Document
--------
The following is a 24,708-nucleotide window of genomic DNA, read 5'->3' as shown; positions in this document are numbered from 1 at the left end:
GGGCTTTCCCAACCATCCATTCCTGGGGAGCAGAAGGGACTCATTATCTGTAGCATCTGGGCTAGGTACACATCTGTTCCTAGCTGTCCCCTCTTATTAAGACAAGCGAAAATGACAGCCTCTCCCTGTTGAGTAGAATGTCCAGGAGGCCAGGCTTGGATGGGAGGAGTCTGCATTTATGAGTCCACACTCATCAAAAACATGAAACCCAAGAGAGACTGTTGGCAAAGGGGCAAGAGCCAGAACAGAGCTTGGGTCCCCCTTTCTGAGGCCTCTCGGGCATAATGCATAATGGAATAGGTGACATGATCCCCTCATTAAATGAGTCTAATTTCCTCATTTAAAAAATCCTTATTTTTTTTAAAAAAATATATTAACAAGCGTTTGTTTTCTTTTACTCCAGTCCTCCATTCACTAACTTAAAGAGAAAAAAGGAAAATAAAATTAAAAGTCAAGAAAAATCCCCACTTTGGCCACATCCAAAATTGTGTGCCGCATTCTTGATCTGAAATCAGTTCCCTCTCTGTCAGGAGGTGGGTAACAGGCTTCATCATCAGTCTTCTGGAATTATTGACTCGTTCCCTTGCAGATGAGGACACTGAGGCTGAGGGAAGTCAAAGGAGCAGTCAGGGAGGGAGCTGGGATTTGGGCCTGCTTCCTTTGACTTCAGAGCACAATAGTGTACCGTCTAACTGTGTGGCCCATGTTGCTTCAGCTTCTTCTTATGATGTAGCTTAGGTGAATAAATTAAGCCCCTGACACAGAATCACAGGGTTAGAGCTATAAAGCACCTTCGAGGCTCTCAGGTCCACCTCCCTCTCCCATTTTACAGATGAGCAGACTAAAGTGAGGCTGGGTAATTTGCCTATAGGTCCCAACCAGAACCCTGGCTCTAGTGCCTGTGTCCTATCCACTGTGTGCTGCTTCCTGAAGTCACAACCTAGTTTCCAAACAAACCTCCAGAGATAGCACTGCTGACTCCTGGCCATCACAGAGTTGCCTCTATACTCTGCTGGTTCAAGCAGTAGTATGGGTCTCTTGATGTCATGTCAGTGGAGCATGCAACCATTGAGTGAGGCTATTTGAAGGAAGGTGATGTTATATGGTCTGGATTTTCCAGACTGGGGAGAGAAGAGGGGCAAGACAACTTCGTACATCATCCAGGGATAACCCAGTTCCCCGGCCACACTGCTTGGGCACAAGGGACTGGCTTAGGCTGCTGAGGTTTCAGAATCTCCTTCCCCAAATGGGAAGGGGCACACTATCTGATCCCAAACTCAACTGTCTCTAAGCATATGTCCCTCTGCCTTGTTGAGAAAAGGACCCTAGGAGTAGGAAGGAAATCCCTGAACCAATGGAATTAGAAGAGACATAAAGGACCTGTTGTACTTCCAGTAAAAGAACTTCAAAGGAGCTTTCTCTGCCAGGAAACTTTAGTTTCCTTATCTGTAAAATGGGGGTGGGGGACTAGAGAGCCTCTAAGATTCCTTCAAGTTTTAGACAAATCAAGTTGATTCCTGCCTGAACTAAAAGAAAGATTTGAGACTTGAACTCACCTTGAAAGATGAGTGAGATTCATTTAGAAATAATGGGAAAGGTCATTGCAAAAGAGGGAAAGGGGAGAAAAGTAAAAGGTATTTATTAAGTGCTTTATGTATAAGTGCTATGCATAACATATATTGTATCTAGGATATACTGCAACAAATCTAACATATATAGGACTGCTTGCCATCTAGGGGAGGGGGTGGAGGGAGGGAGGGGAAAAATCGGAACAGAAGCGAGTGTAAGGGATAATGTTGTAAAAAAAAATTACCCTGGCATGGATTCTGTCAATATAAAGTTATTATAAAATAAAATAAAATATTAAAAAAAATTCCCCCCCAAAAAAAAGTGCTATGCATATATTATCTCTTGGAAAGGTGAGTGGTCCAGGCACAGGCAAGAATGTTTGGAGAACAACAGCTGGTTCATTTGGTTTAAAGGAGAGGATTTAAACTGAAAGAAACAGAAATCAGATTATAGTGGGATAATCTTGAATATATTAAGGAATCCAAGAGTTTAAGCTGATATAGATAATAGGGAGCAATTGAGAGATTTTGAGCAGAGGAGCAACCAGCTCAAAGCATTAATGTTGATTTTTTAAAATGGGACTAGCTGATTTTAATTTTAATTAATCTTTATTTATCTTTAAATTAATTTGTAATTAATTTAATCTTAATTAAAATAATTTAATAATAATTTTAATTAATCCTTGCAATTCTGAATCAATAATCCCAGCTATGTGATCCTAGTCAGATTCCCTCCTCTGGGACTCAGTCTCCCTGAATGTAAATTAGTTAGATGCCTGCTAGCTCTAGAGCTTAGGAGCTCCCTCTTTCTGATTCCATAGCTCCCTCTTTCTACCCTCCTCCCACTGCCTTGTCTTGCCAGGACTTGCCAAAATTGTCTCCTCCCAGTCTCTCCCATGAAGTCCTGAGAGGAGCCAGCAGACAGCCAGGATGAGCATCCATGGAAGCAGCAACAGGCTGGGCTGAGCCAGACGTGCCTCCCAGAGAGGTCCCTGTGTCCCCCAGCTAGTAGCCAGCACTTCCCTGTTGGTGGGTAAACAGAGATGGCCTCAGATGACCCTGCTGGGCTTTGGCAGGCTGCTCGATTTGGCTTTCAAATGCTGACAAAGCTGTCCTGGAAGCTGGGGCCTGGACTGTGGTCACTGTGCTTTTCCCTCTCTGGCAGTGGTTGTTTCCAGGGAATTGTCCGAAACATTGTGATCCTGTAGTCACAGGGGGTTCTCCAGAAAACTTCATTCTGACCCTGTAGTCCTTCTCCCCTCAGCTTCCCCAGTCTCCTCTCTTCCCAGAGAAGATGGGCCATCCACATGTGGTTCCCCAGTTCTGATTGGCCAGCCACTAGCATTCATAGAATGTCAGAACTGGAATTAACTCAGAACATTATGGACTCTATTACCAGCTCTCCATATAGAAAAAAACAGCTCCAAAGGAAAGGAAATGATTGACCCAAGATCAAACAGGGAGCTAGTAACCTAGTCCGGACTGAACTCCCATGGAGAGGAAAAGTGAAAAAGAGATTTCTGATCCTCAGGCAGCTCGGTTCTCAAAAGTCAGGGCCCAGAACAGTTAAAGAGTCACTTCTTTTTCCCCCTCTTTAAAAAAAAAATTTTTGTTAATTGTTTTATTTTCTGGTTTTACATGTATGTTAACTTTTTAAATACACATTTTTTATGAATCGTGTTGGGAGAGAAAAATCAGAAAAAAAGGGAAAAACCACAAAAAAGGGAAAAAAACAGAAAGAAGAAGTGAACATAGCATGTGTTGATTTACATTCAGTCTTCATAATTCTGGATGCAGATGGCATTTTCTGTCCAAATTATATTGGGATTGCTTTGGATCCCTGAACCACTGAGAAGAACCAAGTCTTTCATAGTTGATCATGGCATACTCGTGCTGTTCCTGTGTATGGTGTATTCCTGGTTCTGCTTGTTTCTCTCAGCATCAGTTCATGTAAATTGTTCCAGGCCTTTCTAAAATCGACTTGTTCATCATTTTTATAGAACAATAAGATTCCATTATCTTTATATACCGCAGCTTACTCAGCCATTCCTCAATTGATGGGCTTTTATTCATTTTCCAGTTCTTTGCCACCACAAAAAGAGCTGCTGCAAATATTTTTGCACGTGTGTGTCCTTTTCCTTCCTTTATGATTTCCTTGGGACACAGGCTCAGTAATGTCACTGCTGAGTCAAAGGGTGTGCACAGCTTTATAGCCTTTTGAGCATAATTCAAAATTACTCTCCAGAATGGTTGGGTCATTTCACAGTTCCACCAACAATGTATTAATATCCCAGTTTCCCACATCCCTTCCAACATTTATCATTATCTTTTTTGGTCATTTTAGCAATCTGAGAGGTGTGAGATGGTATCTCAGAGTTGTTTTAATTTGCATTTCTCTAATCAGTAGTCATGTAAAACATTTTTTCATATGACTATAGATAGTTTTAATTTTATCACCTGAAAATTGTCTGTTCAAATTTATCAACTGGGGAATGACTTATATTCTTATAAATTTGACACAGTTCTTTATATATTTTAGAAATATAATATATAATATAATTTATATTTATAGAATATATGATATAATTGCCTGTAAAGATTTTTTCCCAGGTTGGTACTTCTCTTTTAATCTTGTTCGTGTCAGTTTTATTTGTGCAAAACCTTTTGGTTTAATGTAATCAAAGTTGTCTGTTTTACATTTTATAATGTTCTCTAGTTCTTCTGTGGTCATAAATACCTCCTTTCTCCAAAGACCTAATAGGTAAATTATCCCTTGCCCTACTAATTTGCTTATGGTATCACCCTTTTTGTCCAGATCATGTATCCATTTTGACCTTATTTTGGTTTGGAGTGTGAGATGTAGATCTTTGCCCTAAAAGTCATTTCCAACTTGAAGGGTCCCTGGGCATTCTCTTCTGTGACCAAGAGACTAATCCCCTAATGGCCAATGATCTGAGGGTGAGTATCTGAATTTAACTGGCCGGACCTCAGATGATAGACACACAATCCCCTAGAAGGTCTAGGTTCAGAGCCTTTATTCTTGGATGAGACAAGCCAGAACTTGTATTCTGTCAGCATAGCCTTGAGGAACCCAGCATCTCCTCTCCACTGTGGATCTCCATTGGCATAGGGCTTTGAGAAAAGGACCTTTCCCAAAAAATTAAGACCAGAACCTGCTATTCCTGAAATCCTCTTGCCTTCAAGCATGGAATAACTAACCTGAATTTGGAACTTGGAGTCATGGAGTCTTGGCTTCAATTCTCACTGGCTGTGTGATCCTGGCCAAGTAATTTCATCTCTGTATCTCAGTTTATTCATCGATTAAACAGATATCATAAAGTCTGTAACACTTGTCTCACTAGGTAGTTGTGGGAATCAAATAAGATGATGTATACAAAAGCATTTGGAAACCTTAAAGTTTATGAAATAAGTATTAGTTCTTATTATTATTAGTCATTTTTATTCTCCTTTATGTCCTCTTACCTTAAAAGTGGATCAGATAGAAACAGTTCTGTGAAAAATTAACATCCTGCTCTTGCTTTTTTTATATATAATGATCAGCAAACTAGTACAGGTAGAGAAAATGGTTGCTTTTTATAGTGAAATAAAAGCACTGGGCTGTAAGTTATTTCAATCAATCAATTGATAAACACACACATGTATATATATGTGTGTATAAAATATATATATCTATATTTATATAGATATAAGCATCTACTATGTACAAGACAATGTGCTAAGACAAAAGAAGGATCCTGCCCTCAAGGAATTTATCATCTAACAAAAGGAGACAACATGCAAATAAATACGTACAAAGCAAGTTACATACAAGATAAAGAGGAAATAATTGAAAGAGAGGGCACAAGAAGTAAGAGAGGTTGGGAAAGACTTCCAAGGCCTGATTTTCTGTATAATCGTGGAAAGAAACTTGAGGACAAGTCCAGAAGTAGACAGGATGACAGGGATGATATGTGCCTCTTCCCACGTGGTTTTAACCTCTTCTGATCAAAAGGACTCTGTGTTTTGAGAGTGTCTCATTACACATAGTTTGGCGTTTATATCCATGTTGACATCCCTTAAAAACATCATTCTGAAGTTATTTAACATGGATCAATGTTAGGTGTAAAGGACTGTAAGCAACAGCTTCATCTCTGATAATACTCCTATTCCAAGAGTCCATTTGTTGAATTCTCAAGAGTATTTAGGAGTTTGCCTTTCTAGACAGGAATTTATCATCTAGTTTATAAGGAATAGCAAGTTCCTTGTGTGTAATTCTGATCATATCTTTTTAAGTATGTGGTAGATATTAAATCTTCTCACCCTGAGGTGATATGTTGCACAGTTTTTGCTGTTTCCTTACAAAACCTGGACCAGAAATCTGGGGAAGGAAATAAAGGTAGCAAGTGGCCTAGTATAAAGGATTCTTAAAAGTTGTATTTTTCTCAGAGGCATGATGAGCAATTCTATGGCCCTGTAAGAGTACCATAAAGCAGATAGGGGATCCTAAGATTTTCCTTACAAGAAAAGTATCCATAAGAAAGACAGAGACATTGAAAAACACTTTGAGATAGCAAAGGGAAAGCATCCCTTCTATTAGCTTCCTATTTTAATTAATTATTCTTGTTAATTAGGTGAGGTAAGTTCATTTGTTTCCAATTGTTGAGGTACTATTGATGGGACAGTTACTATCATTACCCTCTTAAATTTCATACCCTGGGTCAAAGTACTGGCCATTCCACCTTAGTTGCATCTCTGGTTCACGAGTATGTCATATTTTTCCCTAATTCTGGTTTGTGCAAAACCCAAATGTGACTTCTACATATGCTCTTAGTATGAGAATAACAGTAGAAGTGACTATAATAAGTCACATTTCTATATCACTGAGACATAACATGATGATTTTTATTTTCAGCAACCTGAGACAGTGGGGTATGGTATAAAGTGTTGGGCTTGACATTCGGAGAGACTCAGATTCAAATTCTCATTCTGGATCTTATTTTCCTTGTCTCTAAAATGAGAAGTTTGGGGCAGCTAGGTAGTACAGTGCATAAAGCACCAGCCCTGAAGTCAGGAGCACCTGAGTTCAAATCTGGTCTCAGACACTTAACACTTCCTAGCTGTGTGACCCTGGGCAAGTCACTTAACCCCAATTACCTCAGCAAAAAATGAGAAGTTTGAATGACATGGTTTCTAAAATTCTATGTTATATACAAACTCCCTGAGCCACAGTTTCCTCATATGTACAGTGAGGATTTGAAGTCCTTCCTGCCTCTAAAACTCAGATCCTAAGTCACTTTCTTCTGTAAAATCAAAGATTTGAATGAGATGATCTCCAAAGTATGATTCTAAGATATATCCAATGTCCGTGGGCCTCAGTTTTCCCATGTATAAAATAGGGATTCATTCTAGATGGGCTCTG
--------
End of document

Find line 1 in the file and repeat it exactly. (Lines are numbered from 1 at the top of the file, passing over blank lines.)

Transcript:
The following is a 24,708-nucleotide window of genomic DNA, read 5'->3' as shown; positions in this document are numbered from 1 at the left end: